Salzburg governor promises zero tolerance against misbehaving fans
The governor of the State of Salzburg said Friday that any criminal acts carried out in or around the Euro 2008 tournament will be harshly dealt with, reported dpa.
"There will be no tolerance," said Gabi Burgstaller. "We will make it very difficult for anyone who wants to use Euro for theft, violence or any criminal acts."
Burgstaller was speaking at a press conference in Salzburg welcoming Swedish and Greek police to the city.
Greece and Russia have set up their team headquarters in the state but while the Greeks and Swedes meet on Tuesday in the state capital, Russian police will arrive later as Guus Hiddink's side play Spain in Innsbruck in their first match.
Salzburg's security director Dr Franz Ruf said that with the teams now set up in their quarters, the security presence had been increased.
"The cooperation with the teams has functioned very well and there have been no incidents to date," he said.
Ruf said that the strict border controls, which will be in place until the end of Euro on June 29, were introduced Thursday with three people refused entry to the country for reasons not related to the tournament.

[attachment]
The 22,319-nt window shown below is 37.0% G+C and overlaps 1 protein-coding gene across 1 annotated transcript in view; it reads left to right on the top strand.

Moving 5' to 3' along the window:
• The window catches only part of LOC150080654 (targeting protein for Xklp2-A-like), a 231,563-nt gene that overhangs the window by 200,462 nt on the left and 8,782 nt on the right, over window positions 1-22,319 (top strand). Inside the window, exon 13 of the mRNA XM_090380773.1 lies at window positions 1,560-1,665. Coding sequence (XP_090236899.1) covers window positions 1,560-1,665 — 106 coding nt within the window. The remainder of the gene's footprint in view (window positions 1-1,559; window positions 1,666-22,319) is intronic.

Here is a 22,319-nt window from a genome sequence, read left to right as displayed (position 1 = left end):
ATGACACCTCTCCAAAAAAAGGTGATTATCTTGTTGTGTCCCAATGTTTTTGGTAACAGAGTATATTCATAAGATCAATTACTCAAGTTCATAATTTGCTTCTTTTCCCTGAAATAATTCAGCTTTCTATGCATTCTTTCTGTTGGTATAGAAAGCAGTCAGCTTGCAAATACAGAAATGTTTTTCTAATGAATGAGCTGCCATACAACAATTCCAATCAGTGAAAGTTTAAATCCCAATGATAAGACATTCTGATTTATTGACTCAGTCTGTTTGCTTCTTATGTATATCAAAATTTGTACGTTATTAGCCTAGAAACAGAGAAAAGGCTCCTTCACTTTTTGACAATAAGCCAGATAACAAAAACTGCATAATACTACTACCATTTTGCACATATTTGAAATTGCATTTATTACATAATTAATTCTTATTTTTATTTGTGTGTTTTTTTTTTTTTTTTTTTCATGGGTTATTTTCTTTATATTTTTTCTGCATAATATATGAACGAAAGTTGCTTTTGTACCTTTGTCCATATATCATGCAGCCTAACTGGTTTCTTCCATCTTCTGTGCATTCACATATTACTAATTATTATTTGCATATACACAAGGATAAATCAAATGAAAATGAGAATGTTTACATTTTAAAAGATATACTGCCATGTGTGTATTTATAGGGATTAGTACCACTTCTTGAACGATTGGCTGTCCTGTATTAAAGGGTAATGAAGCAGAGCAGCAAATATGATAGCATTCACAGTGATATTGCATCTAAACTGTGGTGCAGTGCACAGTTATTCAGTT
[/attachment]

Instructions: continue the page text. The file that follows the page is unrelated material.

Three Serbs were also arrested after falling foul of the security blanket that has been thrown around Salzburg ahead of Tuesday's match.
"The three Serbs had visited boutiques in Salzburg city centre where with the help of special tools to remove security tags, they stole 18,000 euros worth of designer clothing," said Ruf.
The five Swedish and five Greek police officers will begin work in the city immediately, where they will wear their national uniforms and communicate in their own language with visiting fans to help defuse any potential trouble.
"The officers have no powers of arrest but will walk the beat around the so-called hotspots in Salzburg such as the main train station, the airport and fan zones," said Ruf.
Over 250 German police arrived Thursday and while these officers will have the power of arrest they will be under Austrian command.
Another 650 soldiers from the Austrian army have also been stationed around Salzburg, with 500 working on the ground and 150 observing the area from the air.
"They are well equipped," said Brigadier Karl Berktold, military commander for Salzburg.
"We are also in the position to be able to provide a rapid reaction to any situation as we have a barracks for 500 soldiers near the stadium."
Burgstaller said that her state was working hard to ensure Euro passes off peacefully and will be remembered for football and fans having fun.
"We have enough police here," she said. "They may not all be visible but everyone should be aware that we will come down hard if necessary."